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Thu, Jan 12



Jan 2023: Research within the Nondestructive Characterization Institute at LLNL

Join us for our monthly meeting presented by Harry Martz!

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Jan 2023: Research within the Nondestructive Characterization Institute at LLNL
Jan 2023: Research within the Nondestructive Characterization Institute at LLNL

Time & Location

Jan 12, 2023, 5:30 PM – 6:30 PM PST


About the Event

Presentation Title: Research within the Nondestructive Characterization Institute at LLNL

Speaker: Harry Martz, Lawrence Livermore National Lab

Presentation Summary: The Nondestructive Characterization Institute (NCI) at LLNL performs research and development and applies cutting edge methods and technologies to characterize and inspect materials, parts, subassemblies, and assemblies of national security interest. For example, we need to inspect dense materials and objects, such as high atomic number, Ta-W and Pb-Sb alloys, advanced manufactured (AM), and traditionally manufactured parts and assemblies. These often require high-energy x-rays, exceeding 1 MeV, and sub-millimeter spatial resolution for characterization. Current high-energy x-ray systems offer limited flexibility in tuning the x-ray energy and spatial resolution. Current x-ray sources include bremsstrahlung tube heads that operate from 10 to 600 kV and accelerators that operate from 2 to 15 MV. These systems have spatial resolution on the order of 1 mm, which limits the features that can be observed. An alternative approach is to use an Inverse Compton Scattering (ICS) x-ray source (currently under development) to provide tunable keV to MeV quasi-monoenergetic x-rays and an x-ray focal spot size on the order of a micrometer, to obtain micrometer-scale spatial resolution images. Our research seeks to answer the question: can quasi-monochromatic x-ray sources fundamentally change the way x-ray non-destructive characterization (NDC) is carried out on these challenging materials, parts, and cargo? We performed CT scans of tungsten carbide and stainless steel phantoms using ICS x-rays produced by the BErkeley Lab Laser Accelerator Hundred TeraWatt (BELLA HTW) facility. Our reconstructed images have artifacts, but nevertheless demonstrate the potential of this ICS source. An overview of NCI and the BELLA HTW system used, results, lessons learned, and paths forward will be presented.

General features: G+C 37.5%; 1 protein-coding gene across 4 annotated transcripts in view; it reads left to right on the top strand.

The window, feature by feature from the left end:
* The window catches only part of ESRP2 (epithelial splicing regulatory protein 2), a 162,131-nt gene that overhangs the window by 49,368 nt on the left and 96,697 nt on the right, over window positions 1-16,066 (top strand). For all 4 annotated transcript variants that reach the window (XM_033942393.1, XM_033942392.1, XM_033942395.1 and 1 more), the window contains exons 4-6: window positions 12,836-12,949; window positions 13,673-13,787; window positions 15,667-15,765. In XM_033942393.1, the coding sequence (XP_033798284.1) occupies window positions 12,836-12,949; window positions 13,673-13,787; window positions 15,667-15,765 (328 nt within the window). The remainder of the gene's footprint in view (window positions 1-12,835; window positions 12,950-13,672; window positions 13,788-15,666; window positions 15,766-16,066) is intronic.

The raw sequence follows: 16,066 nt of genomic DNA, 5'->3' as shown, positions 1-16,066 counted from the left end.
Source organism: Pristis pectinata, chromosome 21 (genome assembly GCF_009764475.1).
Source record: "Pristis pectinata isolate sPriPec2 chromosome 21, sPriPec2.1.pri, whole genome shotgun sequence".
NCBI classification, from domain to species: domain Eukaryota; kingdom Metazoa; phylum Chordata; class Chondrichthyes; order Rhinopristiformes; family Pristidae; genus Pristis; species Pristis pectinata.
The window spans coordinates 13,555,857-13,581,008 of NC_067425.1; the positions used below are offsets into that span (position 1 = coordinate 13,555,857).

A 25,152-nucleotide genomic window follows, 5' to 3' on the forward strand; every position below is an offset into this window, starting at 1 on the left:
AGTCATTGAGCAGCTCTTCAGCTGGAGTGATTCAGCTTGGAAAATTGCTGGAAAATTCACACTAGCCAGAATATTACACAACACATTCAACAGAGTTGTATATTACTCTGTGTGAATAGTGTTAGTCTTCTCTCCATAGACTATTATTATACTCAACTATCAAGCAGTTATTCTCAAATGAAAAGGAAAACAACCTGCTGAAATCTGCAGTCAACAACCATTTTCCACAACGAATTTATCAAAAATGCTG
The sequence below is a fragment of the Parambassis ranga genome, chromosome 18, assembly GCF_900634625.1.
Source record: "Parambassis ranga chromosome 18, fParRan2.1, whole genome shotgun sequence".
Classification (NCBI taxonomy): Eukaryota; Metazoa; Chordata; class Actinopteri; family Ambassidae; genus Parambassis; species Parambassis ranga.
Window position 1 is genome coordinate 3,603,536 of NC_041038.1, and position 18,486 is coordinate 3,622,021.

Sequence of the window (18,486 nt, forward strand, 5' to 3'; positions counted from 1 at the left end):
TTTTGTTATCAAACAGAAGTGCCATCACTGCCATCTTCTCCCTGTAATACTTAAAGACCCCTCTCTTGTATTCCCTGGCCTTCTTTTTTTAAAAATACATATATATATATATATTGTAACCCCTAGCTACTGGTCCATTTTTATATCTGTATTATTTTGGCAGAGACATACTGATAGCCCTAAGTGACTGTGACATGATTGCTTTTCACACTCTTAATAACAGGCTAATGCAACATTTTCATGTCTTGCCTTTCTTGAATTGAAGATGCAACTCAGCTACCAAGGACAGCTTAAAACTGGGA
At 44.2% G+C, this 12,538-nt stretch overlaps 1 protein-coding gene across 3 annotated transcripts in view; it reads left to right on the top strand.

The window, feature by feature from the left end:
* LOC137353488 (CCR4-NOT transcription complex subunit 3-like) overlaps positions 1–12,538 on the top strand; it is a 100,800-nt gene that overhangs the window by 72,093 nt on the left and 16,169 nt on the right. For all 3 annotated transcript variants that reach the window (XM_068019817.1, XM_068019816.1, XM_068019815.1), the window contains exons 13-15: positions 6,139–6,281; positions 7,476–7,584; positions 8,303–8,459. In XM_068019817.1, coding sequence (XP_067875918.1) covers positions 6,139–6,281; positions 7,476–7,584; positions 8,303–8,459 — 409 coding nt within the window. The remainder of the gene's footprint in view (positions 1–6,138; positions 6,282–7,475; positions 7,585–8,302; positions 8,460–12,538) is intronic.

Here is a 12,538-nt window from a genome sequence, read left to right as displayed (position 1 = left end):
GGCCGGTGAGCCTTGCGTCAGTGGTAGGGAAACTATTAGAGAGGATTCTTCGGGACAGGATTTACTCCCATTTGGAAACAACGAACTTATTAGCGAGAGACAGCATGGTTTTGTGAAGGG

Speaker Bio: Harry Martz is the Director for Nondestructive Characterization Institute and a distinguished member of the technical staff at Lawrence Livermore National Laboratory, Livermore, CA. Harry is leading a team of scientists and engineers to research, develop, and apply nondestructive characterization methods to better understand material properties and inspection of components and assemblies. He has applied computed tomography (CT) to inspect one-millimeter sized laser targets, automobile and aircraft components, reactor-fuel tubes, new production reactor target particles, high explosives, explosive shaped charges, dinosaur eggs, concrete, and nondestructive radioactive assay of waste drum contents. Recent R&D efforts include CT imaging for conventional and homemade explosives detection in luggage and radiographic imaging of cargo to detect special nuclear materials and radiological dispersal devices. Dr. Martz has authored or co-authored over 300 papers. Harry and colleagues published a book titled X-ray Imaging: Fundamentals, Industrial Techniques and Applications. He has also served on several National Academy of Sciences Committees on Aviation Security and was the Chair of the Committee on Airport Passenger Screening: Backscatter X-Ray Machines. Harry has been co-chair of the Awareness and Localization of Explosives-Related Threats, Advanced Development for Security Applications and Advanced Developments Encompassing Processes and Technologies Workshops. Harry joined the Laboratory in 1986 as a Physicist to develop the area of X-ray imaging and proton energy loss computed tomography for the nondestructive inspection of materials, components, and assemblies. He received his M.S. and Ph.D. in Nuclear Physics/Inorganic Chemistry from Florida State University, and his B.S. in Chemistry from Siena Collage.

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